- published 3/27 (Larry) - unpublished ?

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County looking at options as landfill nears capacity.

County leaders met Tuesday night to discuss the future of the Macon County Landfill. With an average of 30,000 tons of trash a year being piled into the landfill, the current plan's days are numbered.

Commissioner Paul Higdon, who acts as the liaison to the solid waste department brought the capacity issue to the attention of the board during its regularly scheduled monthly meeting, requesting a special called meeting to discuss possible solutions. Tuesday night, commissioners heard from Chris Stahl, director of Solid Waste Management for Macon County, on possible solutions to avoid reaching capacity at the landfill.


This Friday, Nov. 22, will mark the 50th anniversary of the assassination of John F. Kennedy, the 35th President of the United States of America. Shortly after 12:30 p.m. on Nov. 22, 1963, Kennedy was fatally shot while riding in a presidential motorcade in Dallas, Texas with his wife Jacqueline, and Texas Governor John Connally, and his wife Nellie. After nearly a year of investigations, it was determined that Lee Harvey Oswald acted alone and was responsible for Kennedy's death.

Newspapers all around the country dedicated front page headlines spreading the details of Kennedy's death to a nation in mourning. Macon County News' founder, the late Gary Gooder, was working as editor of the Del Ray Beach News- Journal in Florida at the time and authored a front page editorial memorializing the tragic day that will forever go down in history.


Franklin Alderman and mayor-elect Bob Scott (left) and Franklin Police Chief David Adams (right) attended the North Carolina FBI National Academy Associate's Fall Training Seminar in Asheville, Friday, where Daniel Linskey, Superintendent in Chief of the Boston Police Department (center) conducted a training session on how the Boston Police handled the 117th Boston Marathon terrorist bombing.

Linskey was the on-scene commander for the bombing and hunt for the bombing suspects. Linskey talked about lessons learned, how the bombing scene was secured and evidence gathered and the information amassed that led to the arrest of one suspect and the death of the other in a gun battle. The pressure cooker bombs left three dead and 264 injured.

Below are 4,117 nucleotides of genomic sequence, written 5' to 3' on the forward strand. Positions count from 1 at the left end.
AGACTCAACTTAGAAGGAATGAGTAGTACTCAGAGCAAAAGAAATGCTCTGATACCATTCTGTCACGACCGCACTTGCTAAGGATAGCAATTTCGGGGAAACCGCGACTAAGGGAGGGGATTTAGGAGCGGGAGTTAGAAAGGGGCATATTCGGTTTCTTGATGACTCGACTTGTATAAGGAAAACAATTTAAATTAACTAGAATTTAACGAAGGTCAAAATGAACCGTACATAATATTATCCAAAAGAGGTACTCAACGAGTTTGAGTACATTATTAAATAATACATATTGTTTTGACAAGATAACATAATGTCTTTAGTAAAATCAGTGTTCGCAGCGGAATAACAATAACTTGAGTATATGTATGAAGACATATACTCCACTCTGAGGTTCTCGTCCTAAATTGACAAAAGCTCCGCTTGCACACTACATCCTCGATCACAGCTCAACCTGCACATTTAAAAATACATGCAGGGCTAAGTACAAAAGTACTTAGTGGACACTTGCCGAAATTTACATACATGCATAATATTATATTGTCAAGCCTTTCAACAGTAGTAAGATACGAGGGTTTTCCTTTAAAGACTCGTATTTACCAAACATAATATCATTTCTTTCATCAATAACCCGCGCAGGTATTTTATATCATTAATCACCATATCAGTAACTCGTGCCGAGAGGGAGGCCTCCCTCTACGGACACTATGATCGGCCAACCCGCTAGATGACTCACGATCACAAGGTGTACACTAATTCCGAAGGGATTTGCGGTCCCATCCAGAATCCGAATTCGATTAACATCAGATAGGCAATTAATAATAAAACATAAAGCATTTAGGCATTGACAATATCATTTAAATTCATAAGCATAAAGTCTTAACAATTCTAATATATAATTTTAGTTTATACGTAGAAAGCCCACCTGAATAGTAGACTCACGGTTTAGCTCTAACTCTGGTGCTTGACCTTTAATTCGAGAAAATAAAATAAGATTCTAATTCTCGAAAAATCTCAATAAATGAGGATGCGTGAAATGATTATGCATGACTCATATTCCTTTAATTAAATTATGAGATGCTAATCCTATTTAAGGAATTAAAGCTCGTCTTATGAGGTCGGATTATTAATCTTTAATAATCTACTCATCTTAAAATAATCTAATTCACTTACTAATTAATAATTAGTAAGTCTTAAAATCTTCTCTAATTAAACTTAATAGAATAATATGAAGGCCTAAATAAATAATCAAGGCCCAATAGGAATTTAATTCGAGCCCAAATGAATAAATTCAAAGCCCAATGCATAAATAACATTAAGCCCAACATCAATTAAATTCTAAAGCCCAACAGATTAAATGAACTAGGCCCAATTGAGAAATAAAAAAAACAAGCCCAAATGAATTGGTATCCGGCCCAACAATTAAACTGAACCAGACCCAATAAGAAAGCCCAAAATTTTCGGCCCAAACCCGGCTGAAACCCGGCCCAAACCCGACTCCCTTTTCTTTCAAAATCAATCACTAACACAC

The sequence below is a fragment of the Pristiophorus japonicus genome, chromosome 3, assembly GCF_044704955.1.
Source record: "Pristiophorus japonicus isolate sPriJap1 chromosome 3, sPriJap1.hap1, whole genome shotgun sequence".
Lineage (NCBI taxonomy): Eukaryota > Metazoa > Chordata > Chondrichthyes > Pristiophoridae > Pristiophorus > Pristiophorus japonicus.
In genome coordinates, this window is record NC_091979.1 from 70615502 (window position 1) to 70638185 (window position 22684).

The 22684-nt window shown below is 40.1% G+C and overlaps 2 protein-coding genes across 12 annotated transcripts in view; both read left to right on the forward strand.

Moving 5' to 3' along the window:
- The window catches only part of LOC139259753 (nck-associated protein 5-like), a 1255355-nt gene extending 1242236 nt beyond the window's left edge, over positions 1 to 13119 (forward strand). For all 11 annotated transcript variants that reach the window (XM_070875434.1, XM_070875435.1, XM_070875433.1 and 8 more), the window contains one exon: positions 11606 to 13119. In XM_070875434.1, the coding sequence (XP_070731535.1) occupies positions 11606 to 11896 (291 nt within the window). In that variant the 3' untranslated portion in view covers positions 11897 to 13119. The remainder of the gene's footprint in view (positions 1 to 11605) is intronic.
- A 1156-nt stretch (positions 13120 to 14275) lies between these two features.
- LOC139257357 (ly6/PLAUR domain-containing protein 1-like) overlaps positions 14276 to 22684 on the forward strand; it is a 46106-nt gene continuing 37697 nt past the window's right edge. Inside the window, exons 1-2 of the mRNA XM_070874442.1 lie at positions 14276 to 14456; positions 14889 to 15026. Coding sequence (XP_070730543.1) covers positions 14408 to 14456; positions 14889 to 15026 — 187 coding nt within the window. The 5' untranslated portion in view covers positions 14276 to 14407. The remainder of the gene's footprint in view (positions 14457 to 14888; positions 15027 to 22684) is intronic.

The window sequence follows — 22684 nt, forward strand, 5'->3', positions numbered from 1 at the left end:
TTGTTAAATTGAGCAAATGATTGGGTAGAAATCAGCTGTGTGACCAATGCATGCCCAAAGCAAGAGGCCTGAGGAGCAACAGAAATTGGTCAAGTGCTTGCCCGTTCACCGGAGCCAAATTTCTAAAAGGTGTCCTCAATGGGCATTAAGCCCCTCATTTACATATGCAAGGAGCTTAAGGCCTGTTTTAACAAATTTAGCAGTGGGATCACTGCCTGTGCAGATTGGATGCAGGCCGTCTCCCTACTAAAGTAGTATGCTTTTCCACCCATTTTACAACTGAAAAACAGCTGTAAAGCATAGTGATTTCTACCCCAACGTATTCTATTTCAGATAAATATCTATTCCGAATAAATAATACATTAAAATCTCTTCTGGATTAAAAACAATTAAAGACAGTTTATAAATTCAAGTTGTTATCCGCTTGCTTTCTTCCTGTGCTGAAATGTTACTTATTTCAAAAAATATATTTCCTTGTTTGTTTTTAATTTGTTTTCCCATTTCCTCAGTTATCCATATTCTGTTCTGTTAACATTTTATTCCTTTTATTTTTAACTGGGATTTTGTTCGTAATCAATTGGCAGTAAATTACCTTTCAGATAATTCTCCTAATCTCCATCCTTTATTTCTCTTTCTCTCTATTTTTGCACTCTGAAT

Runway widening postponed waiting for grant authorizations

The Airport Authority met recently to discuss plans concerning the future of the airport.

Present at the meeting were Richard Rhodes from Rhodes Construction, Reuben Moore, division operations engineer at North Carolina Department of Transportation, and Erik Rysdon from W.K. Dickson, an engineering, planning, and design firm out of Charlotte who has worked with the authority for many years.

The board members discussed potential projects that had been proposed through the year 2020, but decided to prioritize four specifically, beginning with the paving and lighting project that has been discussed at the last few meetings.


In the 2013-14 fiscal year budget, commissioners made a commitment to emergency services in Macon County. Funds were appropriated to update emergency vehicles including two new ambulances and six new patrol cars.

After completing the bidding process, Macon County commissioners formally approved a bid from Franklin Ford for six new 2014 Police Interceptor Sedans at $23,996.33 each. The bidding process attracted two bidders, Franklin Ford with a total project bid of $143,978 and Iiderton with a total project cost of $145,134 for six 2014 Dodge Chargers.